# Sparse Distributed Memory

I put this on my website a long time ago, maybe around 1999, as an HTML page. This is it moved to my blog.

### Introduction

Pentti Kanerva’s Sparse Distributed Memory model is based on simple mathematical properties. It can be used to store and recall large amounts of data efficiently, without requiring that the data be completely accurate or that we know exactly what we need to recall.

Though it may not be an exact model of human memory, it shares enough characteristics to suggest that human memory works in a similar way.

### n-Dimensional Binary Space

The model deals with data in its binary form, without regard to what that data represents. All data can be stored as binary, although some translation format may need to be chosen.

In theory each piece of data is simply one value in the set of possible values that could have been expected. Or one point in the space of possible data points. This space is very simple if the data is binary.Â  The space for a value which is n bits long would have n dimensions, with only two possible points (0 and 1) in each dimension.

For a 2-bit value, imagine a 2 by 2 square. For a 3-bit value, imagine a 2 by 2 by 2 cube. There is no need to visualise values with more bits because the theory is so simple. In fact you may not find it useful to think in terms of a space at all.

### The distance between two points

The model needs to calculate how much one value is like another. Continuing with the ‘space of points’ idea, we can calculate the difference between two points just as we would for a 2 or 3 dimensional space, using Pythagoras’ theorem. However, for such a simple space Pythagoras seems like overkill so we can use an approximation called the ‘Hamming distance’.

The Hamming distance between two binary values is measured by counting the number of bits which are different. This turns out to be an adequate approximation.

### Sparseness

Most locations in a circle are near the edge of the circle. This means that each location is far from most of the other locations. This effect is enhanced when dealing with the binary values, and the Hamming distance. This is demonstrated mathematically and by example in Kanerva’s book.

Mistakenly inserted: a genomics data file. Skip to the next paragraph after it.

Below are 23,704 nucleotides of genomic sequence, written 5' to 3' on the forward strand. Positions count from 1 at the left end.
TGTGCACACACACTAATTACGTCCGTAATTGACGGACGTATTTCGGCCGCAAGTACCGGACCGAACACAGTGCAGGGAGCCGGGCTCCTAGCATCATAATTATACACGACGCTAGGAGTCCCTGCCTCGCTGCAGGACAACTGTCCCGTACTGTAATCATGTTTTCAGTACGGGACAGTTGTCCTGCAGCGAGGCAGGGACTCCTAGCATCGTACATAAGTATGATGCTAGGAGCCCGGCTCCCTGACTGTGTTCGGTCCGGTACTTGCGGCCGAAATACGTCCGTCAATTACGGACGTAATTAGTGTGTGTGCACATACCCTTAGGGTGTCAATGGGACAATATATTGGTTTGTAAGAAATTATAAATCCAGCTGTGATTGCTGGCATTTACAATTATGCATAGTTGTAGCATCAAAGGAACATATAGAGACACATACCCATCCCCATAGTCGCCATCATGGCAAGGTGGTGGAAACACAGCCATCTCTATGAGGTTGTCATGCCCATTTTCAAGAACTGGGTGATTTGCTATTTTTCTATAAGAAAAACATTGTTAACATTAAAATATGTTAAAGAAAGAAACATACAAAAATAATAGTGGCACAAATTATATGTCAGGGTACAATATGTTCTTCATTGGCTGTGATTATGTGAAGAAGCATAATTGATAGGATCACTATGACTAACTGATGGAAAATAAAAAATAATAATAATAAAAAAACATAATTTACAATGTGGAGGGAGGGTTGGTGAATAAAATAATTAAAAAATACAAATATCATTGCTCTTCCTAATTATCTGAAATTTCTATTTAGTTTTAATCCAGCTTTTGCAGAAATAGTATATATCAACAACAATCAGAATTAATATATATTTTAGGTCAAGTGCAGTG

A value is ‘indifferent’ to another if they differ by n/2 or more bits. Each value in the binary space is indifferent or very nearly indifferent to the vast majority (about 99 percent when n is large) of other values. This characteristic of the space is crucial to Kanerva’s model, because it allows a nearly-correct location to be much closer to the correct location than to the wrong locations.

### Distributed

When a value is written to a location (an address), the value is written into every location in the circle about that location. Likewise, when a value is read from a location it is calculated by examining the contents of every location in the circle about that location. A good approximation of the best match can be calculated by averaging each bit individually. This should not require much more computation than is already required to read the contents of every location in the circle.

Therefore, each address is involved in the storage of many values, and many addresses are involved in the storage of any one value. This is why the memory is ‘Distributed’. Because there is no need for the locations to be physically adjacent, this should make the memory resistant to local damage.

The more often a value is stored, the easier it will be to recall. This also allows older memories to fade gradually.

### Hard Locations

An n-dimensional binary space has 2n points. When dealing with large values, for instance 1000-bit values, there are far too many points for any computer (or brain) to keep track of them all. Kanerva found that, when he ignored most of the points, the distributed nature of the space meant the model still had the same properties. The points which remain are called ‘hard locations’. Of course we lose some accuracy but it is worth it to make the model possible.

### Using the value as the address

When values are used as the address where they are to be stored, it becomes possible to home-in on a stored value starting from an inaccurate (or incomplete) version of that value. The value read from the inaccurate value-address will be a more accurate version of that value-address because the value was originally written into all addresses in the circle.

If this process is repeated then the address read will converge on the original stored value. If the iterations don’t converge then either the value wasn’t stored, or we have insufficient information.

This is probably what makes the model seem most like human memory – It can recall information even when it isn’t sure what it should recall.